The Herald reports the state will pay Keolis $66 million more over the next six years because it turns out the company can't really run the sort of train service we expect for the price it initially bid.
At the very end of the Globe article, there's a line that the commuter rail schedules will be "tweaked" again around October...
As a rider, this line was as important as the rest of the article. There's shenanigans at the T? That's not surprising to me. Sorta sounds like they're tricking the legislature into funding functional locomotives & cars, which I'm cautiously optimistic about being good thing. But another schedule change? I'm not sure that will be in commuters' favors.
Actually, the October schedule tweak will be minor. Whenever a significantly new schedule is released (as happened in May), there will always be minor hiccups in it. Small things they forgot about. Things they thought would work, but didn't actually work in real life.
They can only easily change the schedules in May and October, as that is when Keolis railroad employees bid on job assignments. So anything from the May schedules that doesn't seem to be working will be fixed in October. There are a few things we know will be tweaked, for example a conflict with Amtrak's Lake Shore Limited at Worcester. But on the whole the schedules will stay essentially the same.
I can't emphasize enough how minor of a thing this actually is compared to the May schedule change. It's literally just a tiny bit of cleanup.
The easiest way to improve on-time performance is to cut the number of trains you run. Duh.
And the best way to improve on-time performance is to fix or replace the abysmally unreliable trains. Look up their Mean Distance Between Failures if you ever want to get yourself angry.
The problem is, once you get it down to a single train every day, you really have to make sure it leaves on time or the numbers are borked!
(edited: replied to wrong comment)
People are standing in the cars now
You have to resolve the South Station issue ( buy USP annex ) and stop expansion adventurisms. Get responsible for existing operations first.
...but the Postal Service doesn't want to sell, and the legislature would rather extend unreliable service to The South Coast (TM) than bring existing service up to snuff.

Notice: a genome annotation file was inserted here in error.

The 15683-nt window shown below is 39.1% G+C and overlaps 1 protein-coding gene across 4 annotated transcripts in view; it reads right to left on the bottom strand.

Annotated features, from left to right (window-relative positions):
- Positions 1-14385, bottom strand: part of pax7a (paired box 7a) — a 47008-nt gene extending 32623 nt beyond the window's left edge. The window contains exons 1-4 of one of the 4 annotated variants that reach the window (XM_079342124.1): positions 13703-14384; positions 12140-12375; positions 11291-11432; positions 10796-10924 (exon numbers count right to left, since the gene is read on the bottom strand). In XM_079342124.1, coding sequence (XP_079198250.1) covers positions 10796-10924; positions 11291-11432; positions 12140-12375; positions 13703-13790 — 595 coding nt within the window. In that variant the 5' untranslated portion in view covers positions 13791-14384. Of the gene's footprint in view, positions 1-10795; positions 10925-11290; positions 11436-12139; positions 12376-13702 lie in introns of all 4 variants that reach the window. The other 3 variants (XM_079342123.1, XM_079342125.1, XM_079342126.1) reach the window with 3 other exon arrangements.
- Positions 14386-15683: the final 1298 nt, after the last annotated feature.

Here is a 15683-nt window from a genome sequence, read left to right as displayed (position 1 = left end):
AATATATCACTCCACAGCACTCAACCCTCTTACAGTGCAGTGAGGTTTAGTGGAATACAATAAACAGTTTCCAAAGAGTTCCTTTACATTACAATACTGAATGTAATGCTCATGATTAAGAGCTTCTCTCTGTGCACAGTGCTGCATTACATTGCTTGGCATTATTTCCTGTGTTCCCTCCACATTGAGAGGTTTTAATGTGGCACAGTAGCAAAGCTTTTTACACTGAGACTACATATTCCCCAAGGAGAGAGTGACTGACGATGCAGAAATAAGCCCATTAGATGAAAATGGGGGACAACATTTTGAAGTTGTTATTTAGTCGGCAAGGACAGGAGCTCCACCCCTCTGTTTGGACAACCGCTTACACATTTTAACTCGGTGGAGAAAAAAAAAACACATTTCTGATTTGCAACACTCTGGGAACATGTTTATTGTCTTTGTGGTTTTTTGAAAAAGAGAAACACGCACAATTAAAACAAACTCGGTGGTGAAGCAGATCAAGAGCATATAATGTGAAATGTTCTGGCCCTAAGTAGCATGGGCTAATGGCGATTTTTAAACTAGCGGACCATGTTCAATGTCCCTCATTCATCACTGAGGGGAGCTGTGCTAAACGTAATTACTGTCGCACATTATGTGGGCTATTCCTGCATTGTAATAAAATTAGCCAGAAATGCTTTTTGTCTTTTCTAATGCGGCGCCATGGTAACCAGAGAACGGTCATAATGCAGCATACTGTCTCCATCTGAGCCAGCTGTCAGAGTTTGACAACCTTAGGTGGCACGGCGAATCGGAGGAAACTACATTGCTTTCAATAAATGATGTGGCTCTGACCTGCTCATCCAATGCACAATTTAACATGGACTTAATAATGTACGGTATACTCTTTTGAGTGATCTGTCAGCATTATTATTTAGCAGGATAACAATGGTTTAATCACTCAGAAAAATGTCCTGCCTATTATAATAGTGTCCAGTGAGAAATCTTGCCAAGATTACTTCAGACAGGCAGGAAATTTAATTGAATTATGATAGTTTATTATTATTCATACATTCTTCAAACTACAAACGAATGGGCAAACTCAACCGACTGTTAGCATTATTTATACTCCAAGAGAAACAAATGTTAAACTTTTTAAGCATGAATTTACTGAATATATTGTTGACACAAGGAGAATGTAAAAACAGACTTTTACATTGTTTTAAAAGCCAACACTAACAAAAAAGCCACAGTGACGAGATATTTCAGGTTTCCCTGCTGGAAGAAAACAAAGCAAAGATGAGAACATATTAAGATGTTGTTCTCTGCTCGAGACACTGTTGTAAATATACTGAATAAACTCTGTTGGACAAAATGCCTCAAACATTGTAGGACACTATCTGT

I have been around (on an off) the "move the USPS facility" discussions since I have been out of undergrad. We're talking the 1990s here. As everyone knows, the USPS needs $$ badly, and, at the direction of its federal overlords, it is merely waiting to milk the Commonwealth for maximum $. The laughable "Stevie Lynch as Savior" routine is not going to save the Commonwealth any money either (despite his efforts to position himself as "the guy" - Joe Moakley on the other hand, well, let's just say that South Sta would already be bigger if he had lived longer).
This is another reason (of many) why advancing planning/study for a N/S Rail Link makes sense. At a bare minimum, it puts another option on the table and conveys in a credible way to the USPS that it might not be the only game in town. If the state looks like its getting serious about N/S rail link, the USPS price goes down.
From an e-mail I received last week, for those interested:
Dear Friends of South Station,
The South Station Expansion project Final Environmental Impact Report (FEIR) is now available for public review and comment. MassDOT filed the FEIR with the Massachusetts Environmental Policy Act (MEPA) office on June 30, 2016. The document is available for public review and can be found on the project website:
There will be a public meeting on the matter regarding MassDOT's findings on the FEIR:
Wednesday, July 20, 2016 at 6:00 PM
Atlantic Wharf, Fort Point Room, 2nd floor
290 Congress Street, Boston, MA
They need to schedule more trains